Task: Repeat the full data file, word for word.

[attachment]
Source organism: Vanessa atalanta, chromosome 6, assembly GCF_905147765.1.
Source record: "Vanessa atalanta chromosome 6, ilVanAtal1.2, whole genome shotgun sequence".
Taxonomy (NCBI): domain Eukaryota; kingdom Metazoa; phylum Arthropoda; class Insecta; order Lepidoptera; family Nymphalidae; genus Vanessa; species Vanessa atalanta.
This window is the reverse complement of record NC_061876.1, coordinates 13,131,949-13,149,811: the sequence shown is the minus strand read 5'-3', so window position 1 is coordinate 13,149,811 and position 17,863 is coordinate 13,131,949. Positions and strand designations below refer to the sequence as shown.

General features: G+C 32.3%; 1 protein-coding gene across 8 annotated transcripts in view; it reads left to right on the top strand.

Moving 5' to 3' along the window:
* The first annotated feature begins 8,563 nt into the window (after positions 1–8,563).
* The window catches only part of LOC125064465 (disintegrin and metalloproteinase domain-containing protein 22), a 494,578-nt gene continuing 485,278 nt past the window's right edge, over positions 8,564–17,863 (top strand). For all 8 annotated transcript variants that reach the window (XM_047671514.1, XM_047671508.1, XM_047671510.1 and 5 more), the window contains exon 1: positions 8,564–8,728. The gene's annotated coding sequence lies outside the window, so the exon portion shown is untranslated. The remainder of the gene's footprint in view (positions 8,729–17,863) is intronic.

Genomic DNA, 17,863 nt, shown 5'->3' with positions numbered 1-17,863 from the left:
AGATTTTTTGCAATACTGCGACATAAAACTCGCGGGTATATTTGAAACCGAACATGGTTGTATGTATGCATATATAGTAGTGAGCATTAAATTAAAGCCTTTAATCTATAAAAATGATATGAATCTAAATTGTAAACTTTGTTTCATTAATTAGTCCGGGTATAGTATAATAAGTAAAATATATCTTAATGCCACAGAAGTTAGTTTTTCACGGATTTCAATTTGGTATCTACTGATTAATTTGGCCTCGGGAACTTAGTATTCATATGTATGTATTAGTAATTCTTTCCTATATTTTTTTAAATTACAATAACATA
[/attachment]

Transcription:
Source organism: Vanessa atalanta, chromosome 6, assembly GCF_905147765.1.
Source record: "Vanessa atalanta chromosome 6, ilVanAtal1.2, whole genome shotgun sequence".
Taxonomy (NCBI): domain Eukaryota; kingdom Metazoa; phylum Arthropoda; class Insecta; order Lepidoptera; family Nymphalidae; genus Vanessa; species Vanessa atalanta.
This window is the reverse complement of record NC_061876.1, coordinates 13,131,949-13,149,811: the sequence shown is the minus strand read 5'-3', so window position 1 is coordinate 13,149,811 and position 17,863 is coordinate 13,131,949. Positions and strand designations below refer to the sequence as shown.

General features: G+C 32.3%; 1 protein-coding gene across 8 annotated transcripts in view; it reads left to right on the top strand.

Moving 5' to 3' along the window:
* The first annotated feature begins 8,563 nt into the window (after positions 1–8,563).
* The window catches only part of LOC125064465 (disintegrin and metalloproteinase domain-containing protein 22), a 494,578-nt gene continuing 485,278 nt past the window's right edge, over positions 8,564–17,863 (top strand). For all 8 annotated transcript variants that reach the window (XM_047671514.1, XM_047671508.1, XM_047671510.1 and 5 more), the window contains exon 1: positions 8,564–8,728. The gene's annotated coding sequence lies outside the window, so the exon portion shown is untranslated. The remainder of the gene's footprint in view (positions 8,729–17,863) is intronic.

Genomic DNA, 17,863 nt, shown 5'->3' with positions numbered 1-17,863 from the left:
AGATTTTTTGCAATACTGCGACATAAAACTCGCGGGTATATTTGAAACCGAACATGGTTGTATGTATGCATATATAGTAGTGAGCATTAAATTAAAGCCTTTAATCTATAAAAATGATATGAATCTAAATTGTAAACTTTGTTTCATTAATTAGTCCGGGTATAGTATAATAAGTAAAATATATCTTAATGCCACAGAAGTTAGTTTTTCACGGATTTCAATTTGGTATCTACTGATTAATTTGGCCTCGGGAACTTAGTATTCATATGTATGTATTAGTAATTCTTTCCTATATTTTTTTAAATTACAATAACATA